It should be noted for all those using the Money gem that the Rails core team is discussing deprecating and removing "composed_of" from the framework. I suspect the gem will be updated to handle this if it happens, but if you are looking at Rails 4.0 you should be aware of this possibility – Peer Allan Oct 4 '12 at 12:23
Regarding @PeerAllan's comment about the removal of composed_of here is more detail on that as well as an alternative implementation. – HerbCSO Oct 13 '13 at 15:05
Also, this is really reasy using the rails-money gem. – fotanus May 5 '14 at 22:04

Common practice for handling currency is to use decimal type. Here is a simple example from "Agile Web Development with Rails"

add_column :products, :price, :decimal, :precision => 8, :scale => 2


This will allow you to handle prices from -999,999.99 to 999,999.99
You may also want to include a validation in your items like

def validate
errors.add(:price, "should be at least 0.01") if price.nil? || price < 0.01
end


-
This solution also enables you to use SQL sum and friends. – Larry K Oct 16 '09 at 0:04
Could you possibly do: validates :price, :presence => true, :numericality => { :greater_than => 0 } – Galaxy Dec 13 '11 at 1:50

Use money-rails gem. It nicely handles money and currencies in your model and also has a bunch of helpers to format your prices.

-
Yeah, I agree with this. Generally, I handle money by storing it as cents (integer) and using a gem like acts-as-money or money (money-rails) to handle the data in-memory. Handling it in integers prevents those nasty rounding errors. E.g. 0.2 * 3 => 0.6000000000000001 This, of course, only works if you don't need to handle fractions of a cent. – Chad M Mar 2 at 18:34
This is very nice if you are using rails. Drop it in and don't worry about the issues with a decimal column. If you use this with a view, this answer may be helpful as well: stackoverflow.com/questions/18898947/… – mooreds Apr 7 at 20:57

Using Virtual Attributes (Link to revised(paid) Railscast) you can store your price_in_cents in an integer column and add a virtual attribute price_in_dollars in your product model as a getter and setter.

# Add a price_in_cents integer column
$rails g migration add_price_in_cents_to_products price_in_cents:integer # Use virtual attributes in your Product model # app/models/product.rb def price_in_dollars price_in_cents.to_d/100 if price_in_cents end def price_in_dollars=(dollars) self.price_in_cents = dollars.to_d*100 if dollars.present? end  Source: RailsCasts #016: Virtual Attributes: Virtual attributes are a clean way to add form fields that do not map directly to the database. Here I show how to handle validations, associations, and more. - this leaves 200.0 one digit – ajbraus Nov 28 '13 at 17:27 Definitely integers. And even though BigDecimal technically exists 1.5 will still give you a pure Float in Ruby. - If someone is using Sequel the migration would look something like: add_column :products, :price, "decimal(8,2)"  somehow Sequel ignores :precision and :scale (Sequel Version: sequel (3.39.0, 3.38.0)) - You can pass some options to number_to_currency (a standard Rails 4 view helper): number_to_currency(12.0, :precision => 2) # => "$12.00"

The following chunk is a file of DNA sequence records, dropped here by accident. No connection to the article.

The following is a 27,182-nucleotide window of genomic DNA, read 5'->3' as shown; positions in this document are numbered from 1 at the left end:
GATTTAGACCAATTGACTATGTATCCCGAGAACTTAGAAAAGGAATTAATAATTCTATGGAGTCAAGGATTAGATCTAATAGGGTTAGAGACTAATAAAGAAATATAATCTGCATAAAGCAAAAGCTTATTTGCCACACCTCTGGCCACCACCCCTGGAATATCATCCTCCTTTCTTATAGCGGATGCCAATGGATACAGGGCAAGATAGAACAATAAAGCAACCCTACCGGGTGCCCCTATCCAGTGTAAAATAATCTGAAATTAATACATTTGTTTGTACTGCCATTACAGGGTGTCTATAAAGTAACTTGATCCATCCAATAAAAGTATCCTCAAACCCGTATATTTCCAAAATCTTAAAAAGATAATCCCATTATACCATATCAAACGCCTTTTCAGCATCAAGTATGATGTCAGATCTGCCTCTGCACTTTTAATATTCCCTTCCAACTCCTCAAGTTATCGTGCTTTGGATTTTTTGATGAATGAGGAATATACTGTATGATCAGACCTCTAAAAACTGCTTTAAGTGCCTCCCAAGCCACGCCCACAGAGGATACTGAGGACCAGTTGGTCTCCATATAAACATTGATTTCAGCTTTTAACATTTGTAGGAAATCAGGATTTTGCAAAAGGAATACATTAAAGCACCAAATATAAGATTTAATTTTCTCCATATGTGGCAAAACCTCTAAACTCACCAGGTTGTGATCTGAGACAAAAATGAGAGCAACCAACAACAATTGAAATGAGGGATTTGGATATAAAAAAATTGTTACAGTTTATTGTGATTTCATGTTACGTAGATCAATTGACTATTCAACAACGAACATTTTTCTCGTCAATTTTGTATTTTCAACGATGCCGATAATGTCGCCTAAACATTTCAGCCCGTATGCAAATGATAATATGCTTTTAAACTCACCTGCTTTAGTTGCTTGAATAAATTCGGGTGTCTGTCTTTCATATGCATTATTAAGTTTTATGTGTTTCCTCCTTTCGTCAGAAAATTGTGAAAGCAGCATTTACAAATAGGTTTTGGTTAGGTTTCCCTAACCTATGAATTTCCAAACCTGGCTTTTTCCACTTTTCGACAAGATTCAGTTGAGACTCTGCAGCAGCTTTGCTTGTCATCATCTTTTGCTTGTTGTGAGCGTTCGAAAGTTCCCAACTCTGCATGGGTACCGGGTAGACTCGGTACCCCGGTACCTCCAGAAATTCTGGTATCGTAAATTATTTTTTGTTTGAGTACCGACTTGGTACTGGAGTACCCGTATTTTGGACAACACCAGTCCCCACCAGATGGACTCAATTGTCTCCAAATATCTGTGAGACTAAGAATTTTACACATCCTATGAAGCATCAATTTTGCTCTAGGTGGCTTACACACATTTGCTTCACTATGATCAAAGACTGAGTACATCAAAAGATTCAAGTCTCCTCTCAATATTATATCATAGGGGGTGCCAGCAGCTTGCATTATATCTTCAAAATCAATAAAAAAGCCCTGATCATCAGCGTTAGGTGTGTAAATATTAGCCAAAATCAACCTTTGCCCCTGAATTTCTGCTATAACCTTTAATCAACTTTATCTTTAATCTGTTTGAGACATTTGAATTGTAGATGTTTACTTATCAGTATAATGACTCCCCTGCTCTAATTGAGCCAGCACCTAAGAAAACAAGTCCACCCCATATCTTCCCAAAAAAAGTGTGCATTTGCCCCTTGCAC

As posted by Dylan Markow

-

I am using it on this way:

number_to_currency(amount, unit: '€', precision: 2, format: "%u %n")


Of course that the currency symbol, precision, format and so on depends on each currency.

-

My underlying APIs were all using cents to represent money, and I didn't want to change that. Nor was I working with large amounts of money. So I just put this in a helper method:

sprintf("%03d", amount).insert(-3, ".")


That converts the integer to a string with at least three digits (adding leading zeroes if necessary), then inserts a decimal point before the last two digits, never using a Float. From there you can add whatever currency symbols are appropriate for your use case.

It's definitely quick and dirty, but sometimes that's just fine!

-